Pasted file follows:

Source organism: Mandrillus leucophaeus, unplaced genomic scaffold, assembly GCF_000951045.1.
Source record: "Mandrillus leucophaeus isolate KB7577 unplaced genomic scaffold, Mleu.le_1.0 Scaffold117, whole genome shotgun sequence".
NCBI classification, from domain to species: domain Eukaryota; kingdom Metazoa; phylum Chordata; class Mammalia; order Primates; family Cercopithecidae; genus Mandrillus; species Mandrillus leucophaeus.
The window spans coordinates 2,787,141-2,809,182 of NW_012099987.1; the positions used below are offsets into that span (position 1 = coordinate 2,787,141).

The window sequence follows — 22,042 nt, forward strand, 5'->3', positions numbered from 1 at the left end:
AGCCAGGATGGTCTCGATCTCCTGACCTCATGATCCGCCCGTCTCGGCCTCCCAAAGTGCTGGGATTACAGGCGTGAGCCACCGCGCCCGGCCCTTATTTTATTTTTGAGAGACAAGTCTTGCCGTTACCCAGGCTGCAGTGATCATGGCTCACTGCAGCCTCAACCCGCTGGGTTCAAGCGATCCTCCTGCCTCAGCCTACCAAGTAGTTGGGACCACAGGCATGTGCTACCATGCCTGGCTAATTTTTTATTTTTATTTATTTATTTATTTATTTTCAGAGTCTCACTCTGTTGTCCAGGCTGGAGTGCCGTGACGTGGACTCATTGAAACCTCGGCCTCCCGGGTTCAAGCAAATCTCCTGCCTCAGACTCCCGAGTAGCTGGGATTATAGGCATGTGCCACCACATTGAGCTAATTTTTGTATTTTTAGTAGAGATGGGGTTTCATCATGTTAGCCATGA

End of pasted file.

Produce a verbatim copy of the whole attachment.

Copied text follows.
Source organism: Mandrillus leucophaeus, unplaced genomic scaffold, assembly GCF_000951045.1.
Source record: "Mandrillus leucophaeus isolate KB7577 unplaced genomic scaffold, Mleu.le_1.0 Scaffold117, whole genome shotgun sequence".
NCBI classification, from domain to species: domain Eukaryota; kingdom Metazoa; phylum Chordata; class Mammalia; order Primates; family Cercopithecidae; genus Mandrillus; species Mandrillus leucophaeus.
The window spans coordinates 2,787,141-2,809,182 of NW_012099987.1; the positions used below are offsets into that span (position 1 = coordinate 2,787,141).

The window sequence follows — 22,042 nt, forward strand, 5'->3', positions numbered from 1 at the left end:
AGCCAGGATGGTCTCGATCTCCTGACCTCATGATCCGCCCGTCTCGGCCTCCCAAAGTGCTGGGATTACAGGCGTGAGCCACCGCGCCCGGCCCTTATTTTATTTTTGAGAGACAAGTCTTGCCGTTACCCAGGCTGCAGTGATCATGGCTCACTGCAGCCTCAACCCGCTGGGTTCAAGCGATCCTCCTGCCTCAGCCTACCAAGTAGTTGGGACCACAGGCATGTGCTACCATGCCTGGCTAATTTTTTATTTTTATTTATTTATTTATTTATTTTCAGAGTCTCACTCTGTTGTCCAGGCTGGAGTGCCGTGACGTGGACTCATTGAAACCTCGGCCTCCCGGGTTCAAGCAAATCTCCTGCCTCAGACTCCCGAGTAGCTGGGATTATAGGCATGTGCCACCACATTGAGCTAATTTTTGTATTTTTAGTAGAGATGGGGTTTCATCATGTTAGCCATGA